2. That first argument is completely besides the point. It doesn’t matter what type of gaming device a system is, nor when it was released. I’m neither comparing a car with a truck, nor a console with a PC, I’m comparing one system with a system that’s slightly less powerful. For this comparison, it’s completely irrelevant whether named systems are consoles, handhelds or cucumbers. And when a system is only slightly more powerful than another system, yet a game is also more demanding than a game on the other system, it’s only logical that you’re not going to see a major performance boost. Since we do know the specs of the Switch, saying that the Switch is only slightly more powerful than the Wii U a truth we can easily confirm.

                        As for “elements” on screen, that barely matters. I work as a game programmer, so I can claim to know some things about this stuff. First of all, that statement isn’t even necessarily true, as the number of rendered elements can’t that easily be deducted from the number of elements on the final image, only estimated. Secondly and more importantly, when done right, adding elements for rendering to the scene mostly adds overhead to the GPU, not the CPU, yet most bottlenecks in games (and especially open-world games) are caused by the CPU, which likely also applies to Zelda. And yes, CPU-side, BotW does have more to do than XCX. BotW uses an actual Physics simulation, which is quite expensive to process, and it also uses more particle effects (for fire and stuff), which are also processed on the CPU before they’re rendered. This isn’t to say that XCX isn’t a complex game, but BotW does have a few complexities that XCX doesn’t have which easily makes it more demanding for the CPU, which, as I said, is likely the bottleneck here.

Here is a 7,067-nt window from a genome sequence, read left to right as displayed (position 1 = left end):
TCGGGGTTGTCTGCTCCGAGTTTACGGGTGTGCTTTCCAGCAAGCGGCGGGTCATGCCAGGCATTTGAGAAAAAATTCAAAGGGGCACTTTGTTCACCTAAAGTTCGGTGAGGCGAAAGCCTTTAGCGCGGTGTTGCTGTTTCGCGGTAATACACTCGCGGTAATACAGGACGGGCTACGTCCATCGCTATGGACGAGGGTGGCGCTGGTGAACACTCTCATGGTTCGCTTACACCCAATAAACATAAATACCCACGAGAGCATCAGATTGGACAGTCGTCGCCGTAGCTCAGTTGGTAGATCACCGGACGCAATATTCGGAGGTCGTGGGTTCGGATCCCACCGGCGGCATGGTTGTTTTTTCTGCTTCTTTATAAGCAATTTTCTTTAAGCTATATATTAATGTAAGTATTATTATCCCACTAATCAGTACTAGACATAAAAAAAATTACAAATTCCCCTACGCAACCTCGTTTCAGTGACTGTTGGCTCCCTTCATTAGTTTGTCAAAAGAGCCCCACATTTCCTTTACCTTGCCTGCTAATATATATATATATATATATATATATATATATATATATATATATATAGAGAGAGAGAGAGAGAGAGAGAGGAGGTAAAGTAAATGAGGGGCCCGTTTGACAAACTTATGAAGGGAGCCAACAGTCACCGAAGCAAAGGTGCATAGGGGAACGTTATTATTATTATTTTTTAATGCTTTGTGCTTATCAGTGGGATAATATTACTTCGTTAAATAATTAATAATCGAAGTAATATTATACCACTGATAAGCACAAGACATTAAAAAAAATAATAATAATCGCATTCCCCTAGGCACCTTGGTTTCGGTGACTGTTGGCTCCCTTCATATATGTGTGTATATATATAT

As for the fact that it’s a ported title: if you worked in game development, you would know that this doesn’t matter at all. Especially not when the power boost between the two consoles is so minimal and especially not when the game is rendered at a higher resolution and with slightly more details on one of the consoles.

                        As for the final point, not quite. Nintendo owns almost 100% of the Monolith Soft shares which means it pratically owns Monolith Soft, making it a first party developer. Monolith Soft may not bear the “Nintendo” name, but that’s not the definition of “first party”. The definition of first party is that they’re owned by Nintendo and only develop games with Nintendo’s permission. Not that “first party” means much for this discussion, anyways. Being a first party only allows you to work close to the source and get access to help and devkits early. It doesn’t magically make development of a game so easy that all games should run at a stable 60 FPS.

                        1. Slightly less powerful is debatable especially given the fandom and Nintendo’s secretive ways.
                          You could’ve just said I develop games so I’m assuming. You didn’t develop this specific title nor do you work for the respective studios.
                          Did you develop for the Wii U, do you for the Switch, have you ported titles? That’s specific to the topic, but even so still anecdotal and not relevant.

                        2. I did work on two Wii U titles and we do have two Switch devkits. So yeah, I do know the official specs and have first-hand experience with both devices (although only limited with the Switch).